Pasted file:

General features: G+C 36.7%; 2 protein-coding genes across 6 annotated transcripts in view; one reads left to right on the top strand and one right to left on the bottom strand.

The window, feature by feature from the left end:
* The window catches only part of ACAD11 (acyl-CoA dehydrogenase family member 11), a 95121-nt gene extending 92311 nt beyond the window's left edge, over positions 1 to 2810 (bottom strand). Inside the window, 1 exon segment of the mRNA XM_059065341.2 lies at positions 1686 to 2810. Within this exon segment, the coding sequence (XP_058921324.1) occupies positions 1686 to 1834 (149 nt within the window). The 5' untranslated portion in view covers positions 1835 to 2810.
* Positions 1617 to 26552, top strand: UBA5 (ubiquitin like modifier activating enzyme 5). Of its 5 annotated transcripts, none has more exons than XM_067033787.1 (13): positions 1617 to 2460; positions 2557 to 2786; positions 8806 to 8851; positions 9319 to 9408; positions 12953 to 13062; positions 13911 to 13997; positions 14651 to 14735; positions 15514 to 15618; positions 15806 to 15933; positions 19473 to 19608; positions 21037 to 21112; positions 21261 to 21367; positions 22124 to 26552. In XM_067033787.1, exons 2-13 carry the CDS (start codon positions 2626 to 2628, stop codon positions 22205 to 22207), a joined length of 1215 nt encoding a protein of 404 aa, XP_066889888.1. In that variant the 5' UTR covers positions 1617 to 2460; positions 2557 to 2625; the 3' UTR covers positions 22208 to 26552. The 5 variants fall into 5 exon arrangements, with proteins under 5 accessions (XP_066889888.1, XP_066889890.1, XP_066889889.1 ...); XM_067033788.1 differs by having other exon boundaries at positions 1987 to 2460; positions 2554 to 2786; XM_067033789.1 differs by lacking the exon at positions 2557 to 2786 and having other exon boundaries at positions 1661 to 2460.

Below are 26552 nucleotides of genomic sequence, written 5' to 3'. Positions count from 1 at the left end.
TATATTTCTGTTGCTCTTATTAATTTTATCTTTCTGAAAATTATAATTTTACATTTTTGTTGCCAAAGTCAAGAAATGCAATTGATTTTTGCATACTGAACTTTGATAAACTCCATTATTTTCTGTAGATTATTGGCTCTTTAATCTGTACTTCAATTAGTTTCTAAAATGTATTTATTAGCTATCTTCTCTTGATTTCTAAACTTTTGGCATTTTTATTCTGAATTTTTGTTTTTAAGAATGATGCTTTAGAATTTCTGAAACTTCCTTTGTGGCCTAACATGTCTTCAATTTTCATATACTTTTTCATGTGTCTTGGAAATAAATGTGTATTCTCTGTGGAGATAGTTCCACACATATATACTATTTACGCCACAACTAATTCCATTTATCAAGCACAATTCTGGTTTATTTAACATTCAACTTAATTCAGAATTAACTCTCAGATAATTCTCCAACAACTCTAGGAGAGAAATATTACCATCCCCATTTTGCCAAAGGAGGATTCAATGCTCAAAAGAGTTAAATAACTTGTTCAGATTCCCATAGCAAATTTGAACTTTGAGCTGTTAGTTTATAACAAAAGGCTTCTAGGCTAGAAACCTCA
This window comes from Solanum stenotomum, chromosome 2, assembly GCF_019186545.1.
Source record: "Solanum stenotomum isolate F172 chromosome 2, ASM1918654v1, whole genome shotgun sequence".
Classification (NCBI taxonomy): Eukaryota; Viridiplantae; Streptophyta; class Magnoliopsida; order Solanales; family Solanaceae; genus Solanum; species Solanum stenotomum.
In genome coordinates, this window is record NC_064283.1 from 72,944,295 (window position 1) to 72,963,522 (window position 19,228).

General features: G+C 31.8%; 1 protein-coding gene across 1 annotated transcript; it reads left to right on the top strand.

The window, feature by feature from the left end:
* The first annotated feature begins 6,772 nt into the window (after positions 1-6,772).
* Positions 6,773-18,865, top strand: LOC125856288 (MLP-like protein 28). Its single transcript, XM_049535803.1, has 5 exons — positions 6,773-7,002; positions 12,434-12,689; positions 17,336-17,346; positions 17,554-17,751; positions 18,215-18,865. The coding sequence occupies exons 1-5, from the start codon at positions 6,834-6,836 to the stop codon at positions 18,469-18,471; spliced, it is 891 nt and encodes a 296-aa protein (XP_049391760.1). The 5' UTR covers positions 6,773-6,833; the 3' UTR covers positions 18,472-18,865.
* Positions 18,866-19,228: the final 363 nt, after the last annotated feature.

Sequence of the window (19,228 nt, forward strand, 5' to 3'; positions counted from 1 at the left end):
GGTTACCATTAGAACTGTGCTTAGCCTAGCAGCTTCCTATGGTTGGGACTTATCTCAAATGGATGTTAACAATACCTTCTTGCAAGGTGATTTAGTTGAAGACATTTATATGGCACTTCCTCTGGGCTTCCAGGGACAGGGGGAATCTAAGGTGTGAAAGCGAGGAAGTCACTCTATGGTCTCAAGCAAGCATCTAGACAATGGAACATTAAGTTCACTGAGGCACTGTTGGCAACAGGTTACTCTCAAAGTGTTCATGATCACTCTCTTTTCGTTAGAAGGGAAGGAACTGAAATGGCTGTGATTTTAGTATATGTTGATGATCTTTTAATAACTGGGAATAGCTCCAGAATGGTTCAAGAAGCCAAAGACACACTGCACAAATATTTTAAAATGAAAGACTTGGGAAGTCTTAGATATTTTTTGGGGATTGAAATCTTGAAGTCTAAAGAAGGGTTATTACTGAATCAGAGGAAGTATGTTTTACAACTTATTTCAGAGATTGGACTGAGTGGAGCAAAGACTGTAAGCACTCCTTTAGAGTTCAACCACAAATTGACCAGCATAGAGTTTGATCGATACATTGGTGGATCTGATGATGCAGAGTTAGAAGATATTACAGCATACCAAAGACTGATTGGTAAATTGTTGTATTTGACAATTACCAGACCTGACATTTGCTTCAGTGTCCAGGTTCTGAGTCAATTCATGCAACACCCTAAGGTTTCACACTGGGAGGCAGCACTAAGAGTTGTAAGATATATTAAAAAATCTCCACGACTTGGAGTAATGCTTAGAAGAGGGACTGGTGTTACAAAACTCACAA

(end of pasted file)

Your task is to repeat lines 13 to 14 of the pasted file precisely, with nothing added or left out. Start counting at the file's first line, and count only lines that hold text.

* The first annotated feature begins 6,772 nt into the window (after positions 1-6,772).
* Positions 6,773-18,865, top strand: LOC125856288 (MLP-like protein 28). Its single transcript, XM_049535803.1, has 5 exons — positions 6,773-7,002; positions 12,434-12,689; positions 17,336-17,346; positions 17,554-17,751; positions 18,215-18,865. The coding sequence occupies exons 1-5, from the start codon at positions 6,834-6,836 to the stop codon at positions 18,469-18,471; spliced, it is 891 nt and encodes a 296-aa protein (XP_049391760.1). The 5' UTR covers positions 6,773-6,833; the 3' UTR covers positions 18,472-18,865.